The Covid-19 pandemic has left most working adults in Hongkong fearing for their financial position and readiness for retirement, according to a survey by the Economist Intelligence Unit commissioned by HSBC Life Insurance.
Some 98 per cent of Hongkongers expressed worries about ageing in the city, with medical and health care costs, insufficient savings and income security dominating their top concerns. Less than a quarter of them expect to have to spend 20 years or more in retirement. Among this group, only 16 per cent have made plans for more than 20 years of life without a salary.
The annual online survey, conducted in June, targeted 600 people aged 30 to 70 in Hong Kong about their needs in preparing for older age. It was also supplemented by interviews with ageing-related non-government organisations or advocacy groups, academics and government bodies.
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“Hongkongers will likely work for 40 years and spend another 25 years or more in retirement,” said Edward Moncreiffe, Hong Kong chief executive of HSBC Life. “Our survey shows there remains a serious gap between expectations and the reality required for productive ageing.”
The findings exposed shortcomings in retirement planning as the city continues to rank among the most expensive to live in globally as prices for basic needs like housing have skyrocketed. That is compounded by the high average life-expectancy of 85.3 years among Hongkongers – a world record based on United Nations statistics.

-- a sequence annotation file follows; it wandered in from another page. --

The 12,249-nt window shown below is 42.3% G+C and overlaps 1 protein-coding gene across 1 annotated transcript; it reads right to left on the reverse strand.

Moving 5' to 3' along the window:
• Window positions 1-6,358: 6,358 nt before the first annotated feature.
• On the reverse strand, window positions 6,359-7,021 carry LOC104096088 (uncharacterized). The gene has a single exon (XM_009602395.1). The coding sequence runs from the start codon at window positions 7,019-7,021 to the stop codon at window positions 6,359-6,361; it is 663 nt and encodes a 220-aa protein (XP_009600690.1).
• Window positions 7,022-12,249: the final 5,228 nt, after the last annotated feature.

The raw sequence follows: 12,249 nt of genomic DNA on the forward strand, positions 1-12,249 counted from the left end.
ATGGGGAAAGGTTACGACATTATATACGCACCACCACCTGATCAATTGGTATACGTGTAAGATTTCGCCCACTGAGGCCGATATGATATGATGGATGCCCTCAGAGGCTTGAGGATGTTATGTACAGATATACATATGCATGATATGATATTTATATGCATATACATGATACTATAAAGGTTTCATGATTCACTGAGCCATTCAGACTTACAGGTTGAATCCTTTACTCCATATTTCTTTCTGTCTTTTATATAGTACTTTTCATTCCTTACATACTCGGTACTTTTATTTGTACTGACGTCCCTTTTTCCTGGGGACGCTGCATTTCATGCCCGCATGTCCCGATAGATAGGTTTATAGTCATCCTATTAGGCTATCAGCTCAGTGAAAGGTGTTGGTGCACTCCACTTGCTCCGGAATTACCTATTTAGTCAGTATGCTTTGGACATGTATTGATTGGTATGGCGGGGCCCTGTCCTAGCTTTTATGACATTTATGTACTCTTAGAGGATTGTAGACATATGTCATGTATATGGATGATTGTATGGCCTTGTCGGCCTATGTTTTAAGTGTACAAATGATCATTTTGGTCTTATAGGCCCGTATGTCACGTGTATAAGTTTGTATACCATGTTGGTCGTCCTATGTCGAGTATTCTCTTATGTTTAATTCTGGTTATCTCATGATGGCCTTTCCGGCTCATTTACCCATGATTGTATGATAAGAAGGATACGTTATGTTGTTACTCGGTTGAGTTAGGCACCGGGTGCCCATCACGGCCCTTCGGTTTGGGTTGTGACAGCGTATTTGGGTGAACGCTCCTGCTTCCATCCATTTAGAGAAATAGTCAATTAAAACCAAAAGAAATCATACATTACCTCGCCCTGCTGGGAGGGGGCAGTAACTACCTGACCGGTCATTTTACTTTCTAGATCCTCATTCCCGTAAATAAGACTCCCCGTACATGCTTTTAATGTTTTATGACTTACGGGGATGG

While there is no official retirement age in Hong Kong, private companies generally ask their workers to retire upon reaching 60 or 65 in line with the local civil service requirements.
With the pandemic still raging in many countries, close to 80 per cent of the survey respondents believe the coronavirus has aggravated what was already a stinging rebuke of the retirement shortcomings in the city. Those aged 40 to 59 were hit the hardest financially, the survey found.
This confirmed the dire outlook from other surveys. Nine out of 10 middle-income Hongkongers approaching retirement age have no firm plan to stop working because they fear their pension savings are insufficient, according to an industry survey published earlier this month, with those bordering retirement age seeing no way of quitting their jobs.
Because of the pandemic, some 40 per cent of those in the EIU survey said that the public health crisis had motivated them to try to top up their retirement nest egg by setting aside an additional 10 per cent or more savings.
Financial needs aside, the pandemic has also dialled up the challenges of social isolation among elderly citizens. Some 48 per cent of the survey respondents blamed the shortage of societal support for hindering their ability to age productively in Hong Kong.
“Covid-19 was a major setback for older people in Hong Kong, as different waves of lockdowns restricted their movement and required them to stay home,” said Charles Goddard, editorial director at the Economist Group.
Other findings shed light on gender differences in retirement planning.
Just over a quarter of the women surveyed said they tried not to think about their lives post-retirement, compared with 15 per cent for men. The EIU survey also found that women are three times more financially dependent on their partners than men.
One of the reasons for these differences lies in gender biases at work, which adversely affect women’s career advancement and earnings, said Fiona Nott, chief executive officer at The Women’s Foundation, which partnered with the EIU on the survey.
“As society ages we should ensure there are gender-sensitive solutions so that women are not left behind and everyone can thrive in their later years,” she said.
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